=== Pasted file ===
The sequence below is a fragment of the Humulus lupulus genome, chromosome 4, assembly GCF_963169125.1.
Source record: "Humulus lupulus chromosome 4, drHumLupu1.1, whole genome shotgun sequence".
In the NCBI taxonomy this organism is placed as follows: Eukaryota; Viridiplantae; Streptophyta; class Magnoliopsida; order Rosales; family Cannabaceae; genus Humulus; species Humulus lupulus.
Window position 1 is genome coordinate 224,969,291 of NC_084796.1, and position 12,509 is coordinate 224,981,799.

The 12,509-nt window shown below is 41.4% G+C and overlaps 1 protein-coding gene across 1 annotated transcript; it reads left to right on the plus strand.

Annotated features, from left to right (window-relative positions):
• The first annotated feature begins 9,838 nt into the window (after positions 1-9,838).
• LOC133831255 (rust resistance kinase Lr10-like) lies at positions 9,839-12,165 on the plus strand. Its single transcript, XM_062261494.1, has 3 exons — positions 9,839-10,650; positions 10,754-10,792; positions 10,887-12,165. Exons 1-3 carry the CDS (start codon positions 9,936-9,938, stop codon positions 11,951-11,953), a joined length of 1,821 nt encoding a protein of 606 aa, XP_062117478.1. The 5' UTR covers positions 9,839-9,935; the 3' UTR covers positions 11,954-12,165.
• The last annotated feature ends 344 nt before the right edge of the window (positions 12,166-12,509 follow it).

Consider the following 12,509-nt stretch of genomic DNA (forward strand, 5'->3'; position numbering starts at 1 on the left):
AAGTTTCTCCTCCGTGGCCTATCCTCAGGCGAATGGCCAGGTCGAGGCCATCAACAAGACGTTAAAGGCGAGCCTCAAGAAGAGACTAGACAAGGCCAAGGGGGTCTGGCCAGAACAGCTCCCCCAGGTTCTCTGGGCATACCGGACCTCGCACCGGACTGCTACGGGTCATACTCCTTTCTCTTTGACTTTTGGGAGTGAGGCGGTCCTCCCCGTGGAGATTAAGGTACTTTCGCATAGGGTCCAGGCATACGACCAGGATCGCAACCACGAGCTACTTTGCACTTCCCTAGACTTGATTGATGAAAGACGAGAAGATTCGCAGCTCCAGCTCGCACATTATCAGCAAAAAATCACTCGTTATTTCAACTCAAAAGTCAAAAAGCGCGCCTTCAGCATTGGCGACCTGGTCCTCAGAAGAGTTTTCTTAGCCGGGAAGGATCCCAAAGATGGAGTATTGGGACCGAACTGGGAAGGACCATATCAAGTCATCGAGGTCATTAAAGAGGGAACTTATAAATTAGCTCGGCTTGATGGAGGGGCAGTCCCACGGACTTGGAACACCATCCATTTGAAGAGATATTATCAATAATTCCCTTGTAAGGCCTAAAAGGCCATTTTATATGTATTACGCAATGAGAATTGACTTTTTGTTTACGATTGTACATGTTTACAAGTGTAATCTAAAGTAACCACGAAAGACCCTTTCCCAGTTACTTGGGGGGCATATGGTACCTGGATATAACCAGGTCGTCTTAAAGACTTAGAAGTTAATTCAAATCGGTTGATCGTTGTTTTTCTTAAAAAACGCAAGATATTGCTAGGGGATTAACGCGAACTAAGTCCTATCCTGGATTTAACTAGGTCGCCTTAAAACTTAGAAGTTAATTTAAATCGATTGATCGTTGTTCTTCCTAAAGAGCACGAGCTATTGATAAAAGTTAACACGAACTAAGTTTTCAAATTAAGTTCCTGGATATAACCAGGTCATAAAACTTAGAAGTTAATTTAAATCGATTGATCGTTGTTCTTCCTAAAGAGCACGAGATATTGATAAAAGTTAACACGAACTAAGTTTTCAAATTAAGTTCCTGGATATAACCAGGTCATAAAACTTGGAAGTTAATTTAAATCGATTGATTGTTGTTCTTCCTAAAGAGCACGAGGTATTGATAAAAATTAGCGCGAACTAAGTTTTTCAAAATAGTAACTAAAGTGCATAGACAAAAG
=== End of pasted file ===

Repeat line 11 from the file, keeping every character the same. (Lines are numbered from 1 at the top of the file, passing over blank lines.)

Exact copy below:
AAGTTTCTCCTCCGTGGCCTATCCTCAGGCGAATGGCCAGGTCGAGGCCATCAACAAGACGTTAAAGGCGAGCCTCAAGAAGAGACTAGACAAGGCCAAGGGGGTCTGGCCAGAACAGCTCCCCCAGGTTCTCTGGGCATACCGGACCTCGCACCGGACTGCTACGGGTCATACTCCTTTCTCTTTGACTTTTGGGAGTGAGGCGGTCCTCCCCGTGGAGATTAAGGTACTTTCGCATAGGGTCCAGGCATACGACCAGGATCGCAACCACGAGCTACTTTGCACTTCCCTAGACTTGATTGATGAAAGACGAGAAGATTCGCAGCTCCAGCTCGCACATTATCAGCAAAAAATCACTCGTTATTTCAACTCAAAAGTCAAAAAGCGCGCCTTCAGCATTGGCGACCTGGTCCTCAGAAGAGTTTTCTTAGCCGGGAAGGATCCCAAAGATGGAGTATTGGGACCGAACTGGGAAGGACCATATCAAGTCATCGAGGTCATTAAAGAGGGAACTTATAAATTAGCTCGGCTTGATGGAGGGGCAGTCCCACGGACTTGGAACACCATCCATTTGAAGAGATATTATCAATAATTCCCTTGTAAGGCCTAAAAGGCCATTTTATATGTATTACGCAATGAGAATTGACTTTTTGTTTACGATTGTACATGTTTACAAGTGTAATCTAAAGTAACCACGAAAGACCCTTTCCCAGTTACTTGGGGGGCATATGGTACCTGGATATAACCAGGTCGTCTTAAAGACTTAGAAGTTAATTCAAATCGGTTGATCGTTGTTTTTCTTAAAAAACGCAAGATATTGCTAGGGGATTAACGCGAACTAAGTCCTATCCTGGATTTAACTAGGTCGCCTTAAAACTTAGAAGTTAATTTAAATCGATTGATCGTTGTTCTTCCTAAAGAGCACGAGCTATTGATAAAAGTTAACACGAACTAAGTTTTCAAATTAAGTTCCTGGATATAACCAGGTCATAAAACTTAGAAGTTAATTTAAATCGATTGATCGTTGTTCTTCCTAAAGAGCACGAGATATTGATAAAAGTTAACACGAACTAAGTTTTCAAATTAAGTTCCTGGATATAACCAGGTCATAAAACTTGGAAGTTAATTTAAATCGATTGATTGTTGTTCTTCCTAAAGAGCACGAGGTATTGATAAAAATTAGCGCGAACTAAGTTTTTCAAAATAGTAACTAAAGTGCATAGACAAAAG